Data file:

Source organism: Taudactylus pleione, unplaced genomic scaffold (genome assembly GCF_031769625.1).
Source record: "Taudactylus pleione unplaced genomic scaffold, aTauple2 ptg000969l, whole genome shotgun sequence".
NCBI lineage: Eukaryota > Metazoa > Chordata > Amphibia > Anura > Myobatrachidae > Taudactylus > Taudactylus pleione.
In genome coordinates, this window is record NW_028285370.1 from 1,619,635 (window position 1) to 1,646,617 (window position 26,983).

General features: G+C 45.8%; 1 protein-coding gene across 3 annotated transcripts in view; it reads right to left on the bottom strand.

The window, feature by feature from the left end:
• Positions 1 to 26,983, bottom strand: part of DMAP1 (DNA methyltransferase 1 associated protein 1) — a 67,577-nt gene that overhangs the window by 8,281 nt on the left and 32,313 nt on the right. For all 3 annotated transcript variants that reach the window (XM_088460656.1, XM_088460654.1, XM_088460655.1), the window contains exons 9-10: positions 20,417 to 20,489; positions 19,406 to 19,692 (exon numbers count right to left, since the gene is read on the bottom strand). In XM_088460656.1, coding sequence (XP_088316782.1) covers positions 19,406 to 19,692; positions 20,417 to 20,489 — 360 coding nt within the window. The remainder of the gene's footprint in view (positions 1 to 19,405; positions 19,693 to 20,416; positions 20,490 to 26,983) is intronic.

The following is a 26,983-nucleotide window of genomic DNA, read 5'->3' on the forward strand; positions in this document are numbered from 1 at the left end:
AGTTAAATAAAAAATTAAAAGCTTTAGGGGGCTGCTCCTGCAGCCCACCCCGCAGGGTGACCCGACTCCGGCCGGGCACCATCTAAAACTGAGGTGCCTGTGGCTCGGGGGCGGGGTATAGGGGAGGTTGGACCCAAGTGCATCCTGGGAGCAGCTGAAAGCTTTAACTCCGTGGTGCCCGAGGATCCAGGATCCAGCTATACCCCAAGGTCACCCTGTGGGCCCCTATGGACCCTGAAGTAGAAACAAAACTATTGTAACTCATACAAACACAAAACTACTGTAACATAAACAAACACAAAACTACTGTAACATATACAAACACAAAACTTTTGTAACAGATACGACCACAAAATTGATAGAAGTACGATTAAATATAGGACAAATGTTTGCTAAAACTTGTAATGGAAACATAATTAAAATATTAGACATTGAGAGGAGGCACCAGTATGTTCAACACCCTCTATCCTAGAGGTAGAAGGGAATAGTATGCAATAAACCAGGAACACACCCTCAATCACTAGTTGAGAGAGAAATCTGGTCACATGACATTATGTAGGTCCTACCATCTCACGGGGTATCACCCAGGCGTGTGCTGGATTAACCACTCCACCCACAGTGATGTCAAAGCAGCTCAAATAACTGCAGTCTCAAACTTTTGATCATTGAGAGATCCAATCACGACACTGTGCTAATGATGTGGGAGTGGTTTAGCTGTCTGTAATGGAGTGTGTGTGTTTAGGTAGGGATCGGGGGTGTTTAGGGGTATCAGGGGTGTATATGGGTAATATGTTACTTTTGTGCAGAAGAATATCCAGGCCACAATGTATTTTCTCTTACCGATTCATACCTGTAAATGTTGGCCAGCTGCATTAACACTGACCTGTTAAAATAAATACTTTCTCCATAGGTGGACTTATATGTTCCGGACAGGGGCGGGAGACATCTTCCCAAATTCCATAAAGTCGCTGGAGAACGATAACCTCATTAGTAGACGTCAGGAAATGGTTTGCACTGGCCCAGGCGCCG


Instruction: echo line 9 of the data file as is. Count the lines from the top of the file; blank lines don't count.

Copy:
AGTTAAATAAAAAATTAAAAGCTTTAGGGGGCTGCTCCTGCAGCCCACCCCGCAGGGTGACCCGACTCCGGCCGGGCACCATCTAAAACTGAGGTGCCTGTGGCTCGGGGGCGGGGTATAGGGGAGGTTGGACCCAAGTGCATCCTGGGAGCAGCTGAAAGCTTTAACTCCGTGGTGCCCGAGGATCCAGGATCCAGCTATACCCCAAGGTCACCCTGTGGGCCCCTATGGACCCTGAAGTAGAAACAAAACTATTGTAACTCATACAAACACAAAACTACTGTAACATAAACAAACACAAAACTACTGTAACATATACAAACACAAAACTTTTGTAACAGATACGACCACAAAATTGATAGAAGTACGATTAAATATAGGACAAATGTTTGCTAAAACTTGTAATGGAAACATAATTAAAATATTAGACATTGAGAGGAGGCACCAGTATGTTCAACACCCTCTATCCTAGAGGTAGAAGGGAATAGTATGCAATAAACCAGGAACACACCCTCAATCACTAGTTGAGAGAGAAATCTGGTCACATGACATTATGTAGGTCCTACCATCTCACGGGGTATCACCCAGGCGTGTGCTGGATTAACCACTCCACCCACAGTGATGTCAAAGCAGCTCAAATAACTGCAGTCTCAAACTTTTGATCATTGAGAGATCCAATCACGACACTGTGCTAATGATGTGGGAGTGGTTTAGCTGTCTGTAATGGAGTGTGTGTGTTTAGGTAGGGATCGGGGGTGTTTAGGGGTATCAGGGGTGTATATGGGTAATATGTTACTTTTGTGCAGAAGAATATCCAGGCCACAATGTATTTTCTCTTACCGATTCATACCTGTAAATGTTGGCCAGCTGCATTAACACTGACCTGTTAAAATAAATACTTTCTCCATAGGTGGACTTATATGTTCCGGACAGGGGCGGGAGACATCTTCCCAAATTCCATAAAGTCGCTGGAGAACGATAACCTCATTAGTAGACGTCAGGAAATGGTTTGCACTGGCCCAGGCGCCG